Jules Bianchi, Marussia, Jerez, 2014

Bianchi’s crash “a very shocking moment” for drivers

2014 Japanese Grand Prix

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Jules Bianchi, Marussia, Jerez, 2014Formula One drivers said they were all hoping for the best for Jules Bianchi following his crash in Japan, but admitted to being shocked by the circumstances of his accident.

During a sombre press conference in Sochi Felipe Massa described the Japanese Grand Prix as “the worst race of my life”.

“Worse than race of my accident because I didn’t remember anyway,” he said, referring to the crash during qualifying for the 2009 Hungarian Grand Prix which left him with head injures.

Massa said thoughts of Bianchi were never far from his mind at the moment. “Every day you can just be thinking about him, thinking about Jules, and a very difficult weekend for all of us. Maybe tomorrow get a little bit better because at least you are working, at least you have something to think about, to put inside your brain.”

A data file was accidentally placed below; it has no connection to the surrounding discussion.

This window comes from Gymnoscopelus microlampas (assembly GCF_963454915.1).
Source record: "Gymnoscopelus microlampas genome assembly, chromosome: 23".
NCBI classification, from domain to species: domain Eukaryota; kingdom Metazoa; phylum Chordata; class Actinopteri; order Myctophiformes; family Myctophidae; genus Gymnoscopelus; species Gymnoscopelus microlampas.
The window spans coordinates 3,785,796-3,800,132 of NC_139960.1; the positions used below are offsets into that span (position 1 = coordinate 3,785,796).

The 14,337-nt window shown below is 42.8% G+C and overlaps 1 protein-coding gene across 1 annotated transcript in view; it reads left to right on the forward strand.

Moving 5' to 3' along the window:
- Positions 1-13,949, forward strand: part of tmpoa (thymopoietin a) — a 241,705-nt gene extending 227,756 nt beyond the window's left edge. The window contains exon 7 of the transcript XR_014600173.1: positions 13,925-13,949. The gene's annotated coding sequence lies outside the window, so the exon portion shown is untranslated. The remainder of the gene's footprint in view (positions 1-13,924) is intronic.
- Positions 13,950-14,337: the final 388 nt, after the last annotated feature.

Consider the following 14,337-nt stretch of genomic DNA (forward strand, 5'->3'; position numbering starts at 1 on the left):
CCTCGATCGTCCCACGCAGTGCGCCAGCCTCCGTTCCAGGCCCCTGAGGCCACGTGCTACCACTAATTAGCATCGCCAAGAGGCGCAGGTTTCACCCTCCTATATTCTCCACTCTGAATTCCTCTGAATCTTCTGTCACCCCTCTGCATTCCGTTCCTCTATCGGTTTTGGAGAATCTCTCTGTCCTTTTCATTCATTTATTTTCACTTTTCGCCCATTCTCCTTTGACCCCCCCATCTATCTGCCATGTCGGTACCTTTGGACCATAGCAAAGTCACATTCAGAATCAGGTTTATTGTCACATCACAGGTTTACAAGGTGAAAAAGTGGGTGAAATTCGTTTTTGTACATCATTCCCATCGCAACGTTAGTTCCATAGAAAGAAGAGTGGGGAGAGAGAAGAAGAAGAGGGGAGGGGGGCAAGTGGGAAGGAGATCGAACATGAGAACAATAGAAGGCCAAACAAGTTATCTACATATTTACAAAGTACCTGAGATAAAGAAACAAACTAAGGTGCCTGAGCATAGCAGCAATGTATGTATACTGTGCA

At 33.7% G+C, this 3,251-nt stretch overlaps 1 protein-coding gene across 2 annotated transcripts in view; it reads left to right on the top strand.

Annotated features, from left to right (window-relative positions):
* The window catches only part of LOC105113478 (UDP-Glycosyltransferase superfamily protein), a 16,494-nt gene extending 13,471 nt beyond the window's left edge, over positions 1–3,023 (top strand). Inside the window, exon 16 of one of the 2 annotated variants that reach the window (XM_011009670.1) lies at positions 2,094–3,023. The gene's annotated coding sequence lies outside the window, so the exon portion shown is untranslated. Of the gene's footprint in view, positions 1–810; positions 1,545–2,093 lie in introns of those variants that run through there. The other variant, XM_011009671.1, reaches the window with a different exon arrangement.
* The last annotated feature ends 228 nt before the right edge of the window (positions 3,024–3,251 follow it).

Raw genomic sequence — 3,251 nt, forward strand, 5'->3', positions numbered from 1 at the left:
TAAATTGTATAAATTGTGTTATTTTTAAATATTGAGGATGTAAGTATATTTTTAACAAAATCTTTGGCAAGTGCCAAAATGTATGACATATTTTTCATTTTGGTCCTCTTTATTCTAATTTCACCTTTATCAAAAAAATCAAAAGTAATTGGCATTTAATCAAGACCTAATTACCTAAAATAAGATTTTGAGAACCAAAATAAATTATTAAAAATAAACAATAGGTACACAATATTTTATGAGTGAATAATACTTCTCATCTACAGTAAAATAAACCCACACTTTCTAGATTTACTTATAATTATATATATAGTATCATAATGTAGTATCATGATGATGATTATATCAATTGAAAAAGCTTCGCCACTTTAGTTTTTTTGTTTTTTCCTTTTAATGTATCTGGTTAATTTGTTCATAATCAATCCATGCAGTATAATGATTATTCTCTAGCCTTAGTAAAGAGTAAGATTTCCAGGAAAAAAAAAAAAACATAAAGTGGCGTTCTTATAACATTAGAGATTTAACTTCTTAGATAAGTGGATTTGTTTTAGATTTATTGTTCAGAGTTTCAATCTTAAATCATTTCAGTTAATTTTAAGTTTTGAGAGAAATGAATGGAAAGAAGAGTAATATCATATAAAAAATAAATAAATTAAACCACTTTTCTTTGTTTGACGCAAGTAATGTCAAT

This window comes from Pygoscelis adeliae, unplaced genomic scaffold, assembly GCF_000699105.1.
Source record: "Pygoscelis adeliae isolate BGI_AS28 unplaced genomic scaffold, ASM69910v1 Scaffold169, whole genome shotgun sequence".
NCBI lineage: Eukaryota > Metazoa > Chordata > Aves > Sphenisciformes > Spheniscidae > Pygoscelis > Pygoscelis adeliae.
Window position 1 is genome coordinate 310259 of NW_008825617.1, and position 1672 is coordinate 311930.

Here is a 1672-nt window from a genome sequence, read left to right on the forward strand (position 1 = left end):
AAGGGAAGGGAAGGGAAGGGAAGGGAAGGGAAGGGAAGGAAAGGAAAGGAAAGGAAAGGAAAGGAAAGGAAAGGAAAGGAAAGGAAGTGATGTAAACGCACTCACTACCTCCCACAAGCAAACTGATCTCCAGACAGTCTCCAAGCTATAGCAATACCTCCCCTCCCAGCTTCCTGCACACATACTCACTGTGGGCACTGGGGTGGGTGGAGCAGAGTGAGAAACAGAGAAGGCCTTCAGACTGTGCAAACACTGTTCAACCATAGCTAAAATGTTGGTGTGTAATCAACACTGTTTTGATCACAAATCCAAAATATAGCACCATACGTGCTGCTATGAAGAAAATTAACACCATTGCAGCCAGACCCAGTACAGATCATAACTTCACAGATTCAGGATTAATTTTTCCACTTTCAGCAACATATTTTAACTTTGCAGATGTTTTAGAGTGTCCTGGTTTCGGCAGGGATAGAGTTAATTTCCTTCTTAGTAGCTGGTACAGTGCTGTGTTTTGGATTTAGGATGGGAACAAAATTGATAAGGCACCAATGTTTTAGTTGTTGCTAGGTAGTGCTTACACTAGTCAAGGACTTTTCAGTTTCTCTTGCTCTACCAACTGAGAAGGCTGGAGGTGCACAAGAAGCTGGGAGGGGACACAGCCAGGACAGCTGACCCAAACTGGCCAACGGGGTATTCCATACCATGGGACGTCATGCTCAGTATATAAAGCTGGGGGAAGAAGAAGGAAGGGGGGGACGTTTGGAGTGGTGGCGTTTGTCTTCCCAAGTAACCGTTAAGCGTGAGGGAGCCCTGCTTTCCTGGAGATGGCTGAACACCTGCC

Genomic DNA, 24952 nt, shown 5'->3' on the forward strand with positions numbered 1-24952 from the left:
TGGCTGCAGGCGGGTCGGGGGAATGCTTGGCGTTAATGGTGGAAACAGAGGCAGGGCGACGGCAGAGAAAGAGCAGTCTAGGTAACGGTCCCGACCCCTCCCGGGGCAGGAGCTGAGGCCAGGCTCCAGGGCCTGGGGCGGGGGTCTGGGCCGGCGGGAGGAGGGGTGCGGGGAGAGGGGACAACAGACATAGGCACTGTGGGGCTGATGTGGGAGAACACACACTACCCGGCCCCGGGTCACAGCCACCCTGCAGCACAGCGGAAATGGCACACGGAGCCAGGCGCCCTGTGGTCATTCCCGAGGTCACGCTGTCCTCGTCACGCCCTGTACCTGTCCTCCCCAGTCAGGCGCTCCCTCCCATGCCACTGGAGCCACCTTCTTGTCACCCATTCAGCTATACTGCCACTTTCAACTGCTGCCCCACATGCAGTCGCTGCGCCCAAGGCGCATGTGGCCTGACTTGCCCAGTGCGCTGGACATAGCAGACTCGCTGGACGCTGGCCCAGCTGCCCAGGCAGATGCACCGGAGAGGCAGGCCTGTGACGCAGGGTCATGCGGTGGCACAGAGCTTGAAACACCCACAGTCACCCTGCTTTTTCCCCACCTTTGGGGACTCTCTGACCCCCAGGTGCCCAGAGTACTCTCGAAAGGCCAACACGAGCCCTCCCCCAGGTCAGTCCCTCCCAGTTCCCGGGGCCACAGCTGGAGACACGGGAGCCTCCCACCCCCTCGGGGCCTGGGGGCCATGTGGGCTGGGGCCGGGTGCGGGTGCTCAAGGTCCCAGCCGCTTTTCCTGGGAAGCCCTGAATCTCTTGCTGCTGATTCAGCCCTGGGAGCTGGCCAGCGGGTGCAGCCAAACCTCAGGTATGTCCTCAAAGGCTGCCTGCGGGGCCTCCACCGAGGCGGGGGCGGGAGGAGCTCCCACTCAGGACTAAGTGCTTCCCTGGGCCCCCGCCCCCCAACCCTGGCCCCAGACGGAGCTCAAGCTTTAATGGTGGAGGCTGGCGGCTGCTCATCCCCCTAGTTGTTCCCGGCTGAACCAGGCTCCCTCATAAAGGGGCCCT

“We try to race and to do the best we can for him, for his family,” he added. “But anyway it was the worst race of my life.”

Bianchi is a member of Ferrari’s driver development programme, and Fernando Alonso said thoughts of him were uppermost in their minds too.

“Obviously all our thoughts are with Jules,” he said. “We have a huge respect for our work but when there are big accidents there are no words describe how bad you can feel.”

“It was a tough weekend and right now we are here in a difficult weekend again – emotionally, very difficult – ready to race, to race for him, being as professional as we can but definitely our mind, or my mind, is with him in this moment and praying for him.”

Jenson Button said “it’s a very horrible feeling knowing what one of your fellow drivers went through and is going through”.

“I think the only thing to say and the most important thing is that we wish him well and our thoughts are with him. We all feel the same in the Formula One world.”

Bianchi suffered a severe brain injury after crashing into a recovery vehicle which was moving Adrian Sutil’s crashed car. The Sauber driver said it was hard to put his feelings into words.